Seeing as our new Friend, is wanting to reload for an AR, there might be lots of problems if not Seating correctly, Magazines not feeding right, and BCG, Buffer issues on top of this, if He doesn't know what could be causing the issurs.
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Old 08-30-2013, 01:41 PM   #5
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I prefer 1:7 twist for the AR's I build for customers. You can shoot 55gr and larger/heavier through that barrel.

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Old 08-30-2013, 01:53 PM   #6
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Quote:
Originally Posted by Triumphman
Hey SSGSF, I have been hearing(no proof myself) as I don't have any, but some Folks have been having problems on the longer Nosed Bullets in the AR's. They're hanging up on/under the Feed Ramps and causing many Jams.
Seeing as our new Friend, is wanting to reload for an AR, there might be lots of problems if not Seating correctly, Magazines not feeding right, and BCG, Buffer issues on top of this, if He doesn't know what could be causing the issurs.
Del
The only time I had this happen to he is , when I did not seat the bullet properly.
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Old 08-30-2013, 01:53 PM   #7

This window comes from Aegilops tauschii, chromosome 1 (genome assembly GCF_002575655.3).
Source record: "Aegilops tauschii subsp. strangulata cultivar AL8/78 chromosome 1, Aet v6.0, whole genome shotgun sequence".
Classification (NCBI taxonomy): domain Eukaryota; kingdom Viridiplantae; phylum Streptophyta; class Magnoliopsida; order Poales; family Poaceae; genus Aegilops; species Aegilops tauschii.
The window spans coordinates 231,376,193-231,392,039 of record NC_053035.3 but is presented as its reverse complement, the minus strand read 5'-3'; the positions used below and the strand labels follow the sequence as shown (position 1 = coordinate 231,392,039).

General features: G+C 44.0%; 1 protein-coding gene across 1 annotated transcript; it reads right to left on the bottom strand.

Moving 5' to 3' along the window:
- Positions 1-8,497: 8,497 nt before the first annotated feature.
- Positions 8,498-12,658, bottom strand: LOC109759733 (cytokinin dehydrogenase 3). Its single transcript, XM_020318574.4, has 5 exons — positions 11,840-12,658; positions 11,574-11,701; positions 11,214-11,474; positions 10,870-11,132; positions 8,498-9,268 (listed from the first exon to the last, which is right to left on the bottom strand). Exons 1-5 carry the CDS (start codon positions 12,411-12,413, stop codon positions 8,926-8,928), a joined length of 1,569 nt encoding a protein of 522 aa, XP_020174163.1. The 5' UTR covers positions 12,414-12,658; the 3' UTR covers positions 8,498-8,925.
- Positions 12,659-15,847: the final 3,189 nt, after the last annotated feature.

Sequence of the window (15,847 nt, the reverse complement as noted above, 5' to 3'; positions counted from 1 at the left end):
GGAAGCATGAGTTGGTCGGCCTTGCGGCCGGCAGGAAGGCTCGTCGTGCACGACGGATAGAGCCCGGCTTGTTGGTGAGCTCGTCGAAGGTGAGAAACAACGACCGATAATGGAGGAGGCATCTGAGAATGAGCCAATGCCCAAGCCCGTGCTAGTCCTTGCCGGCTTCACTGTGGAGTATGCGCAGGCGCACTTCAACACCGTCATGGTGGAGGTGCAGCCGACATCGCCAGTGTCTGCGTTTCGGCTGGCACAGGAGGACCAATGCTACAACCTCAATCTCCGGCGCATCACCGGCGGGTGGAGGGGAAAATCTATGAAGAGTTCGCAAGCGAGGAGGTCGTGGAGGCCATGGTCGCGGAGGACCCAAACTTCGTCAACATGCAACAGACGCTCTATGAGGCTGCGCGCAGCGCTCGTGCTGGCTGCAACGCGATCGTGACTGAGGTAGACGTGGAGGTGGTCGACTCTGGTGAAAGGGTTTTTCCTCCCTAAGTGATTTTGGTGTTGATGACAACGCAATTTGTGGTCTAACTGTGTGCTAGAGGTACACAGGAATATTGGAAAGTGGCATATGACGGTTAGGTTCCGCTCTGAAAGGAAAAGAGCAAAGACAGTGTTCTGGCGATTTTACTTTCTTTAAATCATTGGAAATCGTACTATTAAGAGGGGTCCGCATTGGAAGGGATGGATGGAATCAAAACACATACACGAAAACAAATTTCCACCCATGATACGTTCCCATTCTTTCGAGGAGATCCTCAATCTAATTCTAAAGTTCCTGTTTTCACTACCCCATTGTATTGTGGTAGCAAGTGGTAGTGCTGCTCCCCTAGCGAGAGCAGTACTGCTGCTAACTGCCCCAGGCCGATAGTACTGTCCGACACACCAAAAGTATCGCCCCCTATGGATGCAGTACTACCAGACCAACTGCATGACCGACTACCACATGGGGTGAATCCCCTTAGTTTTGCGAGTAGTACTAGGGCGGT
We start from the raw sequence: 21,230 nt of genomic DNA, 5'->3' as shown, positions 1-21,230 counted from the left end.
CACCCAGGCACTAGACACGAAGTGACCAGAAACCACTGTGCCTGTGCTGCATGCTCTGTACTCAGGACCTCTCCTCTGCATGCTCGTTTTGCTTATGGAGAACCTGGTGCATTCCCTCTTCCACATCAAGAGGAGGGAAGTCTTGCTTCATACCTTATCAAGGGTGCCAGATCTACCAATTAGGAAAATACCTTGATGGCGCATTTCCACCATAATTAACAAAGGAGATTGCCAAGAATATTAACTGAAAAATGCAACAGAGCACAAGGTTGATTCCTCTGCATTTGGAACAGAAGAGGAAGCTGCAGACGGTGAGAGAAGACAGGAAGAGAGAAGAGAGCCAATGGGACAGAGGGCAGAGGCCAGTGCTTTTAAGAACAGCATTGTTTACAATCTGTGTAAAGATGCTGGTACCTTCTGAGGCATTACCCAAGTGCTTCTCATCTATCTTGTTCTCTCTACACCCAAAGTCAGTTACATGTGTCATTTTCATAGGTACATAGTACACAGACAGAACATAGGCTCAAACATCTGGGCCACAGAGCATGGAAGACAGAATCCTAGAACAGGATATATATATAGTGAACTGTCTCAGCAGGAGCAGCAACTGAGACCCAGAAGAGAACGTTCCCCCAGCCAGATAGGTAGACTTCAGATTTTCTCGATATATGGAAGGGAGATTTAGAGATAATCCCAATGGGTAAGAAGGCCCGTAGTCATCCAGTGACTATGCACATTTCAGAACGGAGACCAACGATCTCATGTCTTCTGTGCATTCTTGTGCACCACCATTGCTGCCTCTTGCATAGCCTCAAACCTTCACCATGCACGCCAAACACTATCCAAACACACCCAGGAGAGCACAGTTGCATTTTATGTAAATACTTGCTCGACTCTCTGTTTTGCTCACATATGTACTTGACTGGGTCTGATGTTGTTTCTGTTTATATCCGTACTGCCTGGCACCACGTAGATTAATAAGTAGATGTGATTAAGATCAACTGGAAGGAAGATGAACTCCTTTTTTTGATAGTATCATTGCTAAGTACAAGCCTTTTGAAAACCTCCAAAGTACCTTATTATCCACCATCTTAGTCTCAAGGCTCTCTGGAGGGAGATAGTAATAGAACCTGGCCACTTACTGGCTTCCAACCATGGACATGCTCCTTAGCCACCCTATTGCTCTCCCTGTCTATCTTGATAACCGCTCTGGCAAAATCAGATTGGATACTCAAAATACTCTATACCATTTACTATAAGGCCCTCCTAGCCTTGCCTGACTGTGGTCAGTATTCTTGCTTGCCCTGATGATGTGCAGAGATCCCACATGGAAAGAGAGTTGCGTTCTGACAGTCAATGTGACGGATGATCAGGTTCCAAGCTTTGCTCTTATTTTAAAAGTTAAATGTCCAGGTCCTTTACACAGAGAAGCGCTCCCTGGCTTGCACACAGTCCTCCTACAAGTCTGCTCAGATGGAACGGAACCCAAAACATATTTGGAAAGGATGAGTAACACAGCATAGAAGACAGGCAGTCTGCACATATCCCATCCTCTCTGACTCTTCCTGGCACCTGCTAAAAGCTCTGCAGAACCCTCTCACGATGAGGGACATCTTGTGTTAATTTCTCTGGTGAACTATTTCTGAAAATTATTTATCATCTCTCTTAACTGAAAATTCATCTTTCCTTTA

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I havent fired a factory round yet in my ar, everything I've shot in it since was new has been reloads that I made. So far I have reloaded about 300 soft point 62 grain bullets and 100 62 grain hollow points and they shot great. My problem is Finding these bulleta are hard. My local LGS has 1000 52 grain hollow points and I don't know how they will shoot in a 1/7 twist. I guess what I'm asking is what weights are the 1/7 twist designed for?

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Old 08-30-2013, 02:10 PM   #8
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The 1 in 7 twist barrel is primarily used in military rifles to stabilize the M856 tracer cartridge, a 63.7 grain bullet, out to 800meters as well as the M855, a 62 grain bullet. It is used in match rifles to stabilize heavy 75-90 grain bullets.

Source: www.ar15.com/ammo

Source: www.armystudyguide.com

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Old 08-30-2013, 07:25 PM   #9
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Quote:
Originally Posted by Crazycastor View Post
I havent fired a factory round yet in my ar, everything I've shot in it since was new has been reloads that I made. So far I have reloaded about 300 soft point 62 grain bullets and 100 62 grain hollow points and they shot great. My problem is Finding these bulleta are hard. My local LGS has 1000 52 grain hollow points and I don't know how they will shoot in a 1/7 twist. I guess what I'm asking is what weights are the 1/7 twist designed for?
Triumphman answered your question above, generally 55 gr and up. You might get away with 52gr but I wouldn't buy a thousand until you know how your particular rifle handles them.
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Old 08-30-2013, 07:45 PM   #10
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[QUOTE="DeltaF"]The 1 in 7 twist barrel is primarily used in military rifles to stabilize the M856 tracer cartridge, a 63.7 grain bullet, out to 800meters as well as the M855, a 62 grain bullet. It is used in match rifles to stabilize heavy 75-90 grain bullets.




The military shoots more of the M855. Which is the length of a 90gr bullet . Then they do Tracers.
That's why they went the 1/7 twist.